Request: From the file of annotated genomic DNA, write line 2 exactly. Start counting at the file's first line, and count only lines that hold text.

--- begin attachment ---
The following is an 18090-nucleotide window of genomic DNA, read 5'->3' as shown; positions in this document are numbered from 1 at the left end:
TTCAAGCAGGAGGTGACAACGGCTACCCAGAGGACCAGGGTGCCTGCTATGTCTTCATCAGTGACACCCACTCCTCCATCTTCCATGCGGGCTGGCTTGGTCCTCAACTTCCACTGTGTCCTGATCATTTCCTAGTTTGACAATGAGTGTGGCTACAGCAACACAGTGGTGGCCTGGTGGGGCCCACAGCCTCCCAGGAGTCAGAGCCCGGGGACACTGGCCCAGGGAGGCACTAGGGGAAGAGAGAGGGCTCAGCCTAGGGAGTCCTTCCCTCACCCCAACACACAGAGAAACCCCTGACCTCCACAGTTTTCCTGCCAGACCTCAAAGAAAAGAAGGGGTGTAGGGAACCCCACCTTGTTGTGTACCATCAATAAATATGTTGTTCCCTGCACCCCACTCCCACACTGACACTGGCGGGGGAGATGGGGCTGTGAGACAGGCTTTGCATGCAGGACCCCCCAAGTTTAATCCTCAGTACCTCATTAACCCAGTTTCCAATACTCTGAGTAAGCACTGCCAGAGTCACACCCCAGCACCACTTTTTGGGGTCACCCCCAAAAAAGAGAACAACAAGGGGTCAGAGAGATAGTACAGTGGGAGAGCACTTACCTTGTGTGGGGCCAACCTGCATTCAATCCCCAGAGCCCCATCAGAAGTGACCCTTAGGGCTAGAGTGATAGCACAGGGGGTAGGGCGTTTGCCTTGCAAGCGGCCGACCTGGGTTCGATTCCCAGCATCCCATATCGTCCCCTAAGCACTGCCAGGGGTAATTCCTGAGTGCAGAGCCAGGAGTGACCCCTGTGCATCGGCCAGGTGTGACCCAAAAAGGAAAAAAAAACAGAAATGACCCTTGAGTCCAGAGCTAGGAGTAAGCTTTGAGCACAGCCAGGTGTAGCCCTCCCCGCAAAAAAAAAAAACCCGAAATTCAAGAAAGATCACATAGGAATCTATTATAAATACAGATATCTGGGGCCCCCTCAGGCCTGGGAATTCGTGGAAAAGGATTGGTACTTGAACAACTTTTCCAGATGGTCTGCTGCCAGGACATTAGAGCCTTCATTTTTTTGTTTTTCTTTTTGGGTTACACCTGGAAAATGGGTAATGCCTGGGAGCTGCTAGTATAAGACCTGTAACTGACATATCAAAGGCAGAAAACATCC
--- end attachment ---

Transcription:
TTCAAGCAGGAGGTGACAACGGCTACCCAGAGGACCAGGGTGCCTGCTATGTCTTCATCAGTGACACCCACTCCTCCATCTTCCATGCGGGCTGGCTTGGTCCTCAACTTCCACTGTGTCCTGATCATTTCCTAGTTTGACAATGAGTGTGGCTACAGCAACACAGTGGTGGCCTGGTGGGGCCCACAGCCTCCCAGGAGTCAGAGCCCGGGGACACTGGCCCAGGGAGGCACTAGGGGAAGAGAGAGGGCTCAGCCTAGGGAGTCCTTCCCTCACCCCAACACACAGAGAAACCCCTGACCTCCACAGTTTTCCTGCCAGACCTCAAAGAAAAGAAGGGGTGTAGGGAACCCCACCTTGTTGTGTACCATCAATAAATATGTTGTTCCCTGCACCCCACTCCCACACTGACACTGGCGGGGGAGATGGGGCTGTGAGACAGGCTTTGCATGCAGGACCCCCCAAGTTTAATCCTCAGTACCTCATTAACCCAGTTTCCAATACTCTGAGTAAGCACTGCCAGAGTCACACCCCAGCACCACTTTTTGGGGTCACCCCCAAAAAAGAGAACAACAAGGGGTCAGAGAGATAGTACAGTGGGAGAGCACTTACCTTGTGTGGGGCCAACCTGCATTCAATCCCCAGAGCCCCATCAGAAGTGACCCTTAGGGCTAGAGTGATAGCACAGGGGGTAGGGCGTTTGCCTTGCAAGCGGCCGACCTGGGTTCGATTCCCAGCATCCCATATCGTCCCCTAAGCACTGCCAGGGGTAATTCCTGAGTGCAGAGCCAGGAGTGACCCCTGTGCATCGGCCAGGTGTGACCCAAAAAGGAAAAAAAAACAGAAATGACCCTTGAGTCCAGAGCTAGGAGTAAGCTTTGAGCACAGCCAGGTGTAGCCCTCCCCGCAAAAAAAAAAAACCCGAAATTCAAGAAAGATCACATAGGAATCTATTATAAATACAGATATCTGGGGCCCCCTCAGGCCTGGGAATTCGTGGAAAAGGATTGGTACTTGAACAACTTTTCCAGATGGTCTGCTGCCAGGACATTAGAGCCTTCATTTTTTTGTTTTTCTTTTTGGGTTACACCTGGAAAATGGGTAATGCCTGGGAGCTGCTAGTATAAGACCTGTAACTGACATATCAAAGGCAGAAAACATCC